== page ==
The world is so awash in oil that it’s increasingly being stored
at sea. Because crude inventories have swollen beyond land-based
storage capacity, traders are chartering supertankers. Already some
30 million barrels of capacity has been hired—adding approximately
an extra $1 a month to storage expenses. And unusually warm weather
has helped push commercial inventories worldwide to 500 million
barrels more than what’s typical this time of year, according to PIRA
Energy Group. Some 230 million barrels of new land storage capacity
is expected to come online over the next 12 months, according to the
International Energy Agency, but the glut could continue through 2017.
A confluence of forces—a kind of perfect storm—
looks likely to push prices lower still. by Ken Stier
All of this oil is having a predictable
impact on prices—in the mid-$30s-per-
barrel range by mid-December—which
has spread pain across the oil patch.
Those surprised by the prices have
plenty of company. Ten major banks,
surveyed by the Wall Street Journal last
spring, expected a barrel of oil would
cost at least $50 in December 2015.
Futures contracts for that same month
sold for approximately $64 a year ago;
current futures contracts expect $45-
per-barrel oil in December 2016.
This oil price rout comes from a confluence of forces—from an oilman’s
perspective, a kind of perfect storm—
that looks likely to push prices lower
still and keep them there for longer
than most earlier cycles. Key has been
the collapse of demand, especially in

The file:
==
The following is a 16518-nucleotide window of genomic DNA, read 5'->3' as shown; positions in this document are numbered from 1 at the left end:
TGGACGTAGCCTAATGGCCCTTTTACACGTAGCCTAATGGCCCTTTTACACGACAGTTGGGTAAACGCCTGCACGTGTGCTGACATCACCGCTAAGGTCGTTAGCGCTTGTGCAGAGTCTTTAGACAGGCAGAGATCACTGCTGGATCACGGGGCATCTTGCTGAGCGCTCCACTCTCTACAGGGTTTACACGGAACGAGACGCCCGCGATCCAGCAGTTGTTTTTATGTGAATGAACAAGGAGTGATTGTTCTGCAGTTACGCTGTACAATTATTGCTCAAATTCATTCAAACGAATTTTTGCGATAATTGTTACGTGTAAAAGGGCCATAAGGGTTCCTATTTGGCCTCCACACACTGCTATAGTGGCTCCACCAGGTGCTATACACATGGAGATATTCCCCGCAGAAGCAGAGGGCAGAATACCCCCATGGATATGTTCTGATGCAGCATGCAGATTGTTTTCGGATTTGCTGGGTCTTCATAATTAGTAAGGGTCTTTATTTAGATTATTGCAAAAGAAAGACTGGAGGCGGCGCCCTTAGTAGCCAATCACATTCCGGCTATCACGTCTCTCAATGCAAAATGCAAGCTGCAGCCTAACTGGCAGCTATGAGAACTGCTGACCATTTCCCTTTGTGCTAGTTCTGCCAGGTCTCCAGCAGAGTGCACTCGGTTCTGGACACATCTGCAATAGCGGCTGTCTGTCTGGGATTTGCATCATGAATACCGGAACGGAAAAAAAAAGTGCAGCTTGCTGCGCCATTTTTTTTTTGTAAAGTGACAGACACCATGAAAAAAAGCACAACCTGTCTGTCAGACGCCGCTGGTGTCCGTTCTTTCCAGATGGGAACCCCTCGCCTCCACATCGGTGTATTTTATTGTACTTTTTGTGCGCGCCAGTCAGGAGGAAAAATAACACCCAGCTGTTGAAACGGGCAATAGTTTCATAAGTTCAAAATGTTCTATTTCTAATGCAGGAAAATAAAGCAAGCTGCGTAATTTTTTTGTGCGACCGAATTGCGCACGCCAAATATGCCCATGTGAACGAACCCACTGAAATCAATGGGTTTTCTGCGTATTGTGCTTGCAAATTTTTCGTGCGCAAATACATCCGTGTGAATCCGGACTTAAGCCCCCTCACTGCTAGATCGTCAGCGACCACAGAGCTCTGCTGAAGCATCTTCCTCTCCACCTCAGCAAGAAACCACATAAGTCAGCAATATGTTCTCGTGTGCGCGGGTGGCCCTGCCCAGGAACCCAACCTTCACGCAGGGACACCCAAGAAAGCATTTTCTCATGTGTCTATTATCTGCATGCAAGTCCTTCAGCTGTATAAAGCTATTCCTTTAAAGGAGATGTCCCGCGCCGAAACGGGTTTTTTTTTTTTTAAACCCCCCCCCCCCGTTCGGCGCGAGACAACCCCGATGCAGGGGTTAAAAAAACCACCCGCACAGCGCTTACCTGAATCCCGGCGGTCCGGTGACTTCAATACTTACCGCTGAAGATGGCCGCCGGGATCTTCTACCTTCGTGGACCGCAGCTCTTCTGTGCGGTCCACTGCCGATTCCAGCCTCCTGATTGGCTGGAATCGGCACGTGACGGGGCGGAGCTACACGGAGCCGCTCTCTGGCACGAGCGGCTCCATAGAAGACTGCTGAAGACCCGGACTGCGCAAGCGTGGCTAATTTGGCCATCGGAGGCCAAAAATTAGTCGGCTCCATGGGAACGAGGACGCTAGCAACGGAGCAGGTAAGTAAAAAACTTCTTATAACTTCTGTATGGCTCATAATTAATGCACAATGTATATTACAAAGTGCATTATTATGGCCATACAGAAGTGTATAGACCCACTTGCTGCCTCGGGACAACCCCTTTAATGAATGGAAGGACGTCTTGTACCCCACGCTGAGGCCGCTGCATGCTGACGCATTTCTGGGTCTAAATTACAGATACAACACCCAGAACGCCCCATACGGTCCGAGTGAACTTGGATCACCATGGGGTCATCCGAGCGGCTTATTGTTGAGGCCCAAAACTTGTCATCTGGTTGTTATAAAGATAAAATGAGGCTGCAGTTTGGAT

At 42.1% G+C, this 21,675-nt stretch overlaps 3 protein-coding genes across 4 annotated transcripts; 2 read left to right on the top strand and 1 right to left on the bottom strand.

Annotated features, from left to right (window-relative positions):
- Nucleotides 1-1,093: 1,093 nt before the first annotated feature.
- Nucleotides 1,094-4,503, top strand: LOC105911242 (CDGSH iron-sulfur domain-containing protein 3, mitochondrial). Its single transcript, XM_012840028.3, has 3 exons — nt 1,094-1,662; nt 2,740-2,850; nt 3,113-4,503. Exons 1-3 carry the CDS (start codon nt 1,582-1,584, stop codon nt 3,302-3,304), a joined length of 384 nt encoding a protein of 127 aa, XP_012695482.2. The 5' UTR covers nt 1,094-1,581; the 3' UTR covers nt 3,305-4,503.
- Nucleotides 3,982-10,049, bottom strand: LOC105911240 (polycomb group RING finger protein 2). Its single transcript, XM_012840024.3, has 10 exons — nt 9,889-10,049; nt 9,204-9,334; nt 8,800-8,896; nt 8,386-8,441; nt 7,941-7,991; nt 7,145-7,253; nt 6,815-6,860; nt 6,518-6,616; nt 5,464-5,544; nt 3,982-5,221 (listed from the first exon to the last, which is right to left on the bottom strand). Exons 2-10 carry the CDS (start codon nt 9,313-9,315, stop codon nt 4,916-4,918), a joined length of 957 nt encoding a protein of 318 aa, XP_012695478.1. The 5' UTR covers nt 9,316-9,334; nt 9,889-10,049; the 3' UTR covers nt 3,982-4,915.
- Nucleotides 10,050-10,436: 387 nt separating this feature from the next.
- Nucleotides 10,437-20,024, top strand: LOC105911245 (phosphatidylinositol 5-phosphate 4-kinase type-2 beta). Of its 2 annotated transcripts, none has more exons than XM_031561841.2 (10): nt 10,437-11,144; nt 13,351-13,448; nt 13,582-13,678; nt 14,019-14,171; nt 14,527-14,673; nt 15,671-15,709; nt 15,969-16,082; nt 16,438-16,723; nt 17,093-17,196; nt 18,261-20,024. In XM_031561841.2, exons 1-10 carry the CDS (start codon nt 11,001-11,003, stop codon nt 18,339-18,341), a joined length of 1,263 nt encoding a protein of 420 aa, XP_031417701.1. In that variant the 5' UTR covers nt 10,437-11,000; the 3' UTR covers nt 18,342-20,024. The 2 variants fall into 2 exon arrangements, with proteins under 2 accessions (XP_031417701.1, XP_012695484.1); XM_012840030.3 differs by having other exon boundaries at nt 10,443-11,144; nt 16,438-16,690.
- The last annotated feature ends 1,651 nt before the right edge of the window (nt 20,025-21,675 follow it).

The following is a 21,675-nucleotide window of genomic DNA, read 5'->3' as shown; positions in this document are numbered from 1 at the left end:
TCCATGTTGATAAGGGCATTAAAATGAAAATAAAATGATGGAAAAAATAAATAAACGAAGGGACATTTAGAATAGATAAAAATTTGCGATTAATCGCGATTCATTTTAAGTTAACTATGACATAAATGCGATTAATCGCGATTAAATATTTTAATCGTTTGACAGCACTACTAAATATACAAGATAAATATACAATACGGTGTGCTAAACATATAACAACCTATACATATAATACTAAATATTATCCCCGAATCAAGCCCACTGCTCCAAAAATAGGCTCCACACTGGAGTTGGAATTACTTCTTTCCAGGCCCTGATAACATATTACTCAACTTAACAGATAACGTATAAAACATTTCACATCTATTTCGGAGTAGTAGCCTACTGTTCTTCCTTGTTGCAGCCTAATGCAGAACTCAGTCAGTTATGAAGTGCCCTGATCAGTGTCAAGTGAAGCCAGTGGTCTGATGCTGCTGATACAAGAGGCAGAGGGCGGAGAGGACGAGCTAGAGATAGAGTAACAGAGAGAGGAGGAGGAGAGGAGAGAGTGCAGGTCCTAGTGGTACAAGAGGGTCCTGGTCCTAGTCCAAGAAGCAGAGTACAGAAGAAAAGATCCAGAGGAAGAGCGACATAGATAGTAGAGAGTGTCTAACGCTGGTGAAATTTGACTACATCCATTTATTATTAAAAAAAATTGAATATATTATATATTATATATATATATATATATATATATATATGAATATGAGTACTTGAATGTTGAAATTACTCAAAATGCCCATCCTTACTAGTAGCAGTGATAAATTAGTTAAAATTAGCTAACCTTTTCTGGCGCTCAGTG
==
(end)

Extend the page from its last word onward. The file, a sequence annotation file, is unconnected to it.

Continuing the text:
China, the main engine for the past decade’s super-cycle commodities boom,
but also among other developing
economies where economic growth has
been most pronounced in recent years.
On the supply side, the emergence
of the United States as a significant oil
producer due to shale technology is
another key factor. Oil production doubled in the past decade to a daily average of 9. 6 million barrels—and will
probably soon resume crude exports.
The other major factor is a divided
OPEC, with the pivotal swing producer,
Saudi Arabia, pursuing a market share
strategy; other major producers have
been compelled to follow suit or lose
market share. Unrestricted production
is a significant departure for OPEC,
which was established in 1973 with the
purpose of coordinating constrained
production (through quotas) as a means
of price support.
OPEC’s ceilings were abandoned by
the dominant members of OPEC (Saudi
Arabia and the Gulf states) so that they
could pump flat out to defend their
market share against new oil-producing
countries drawn in by high prices. Depressed prices hurt the higher-cost producers more than they do the Saudis
and their Gulf state neighbors and will
eventually force them out as they continue to lose money.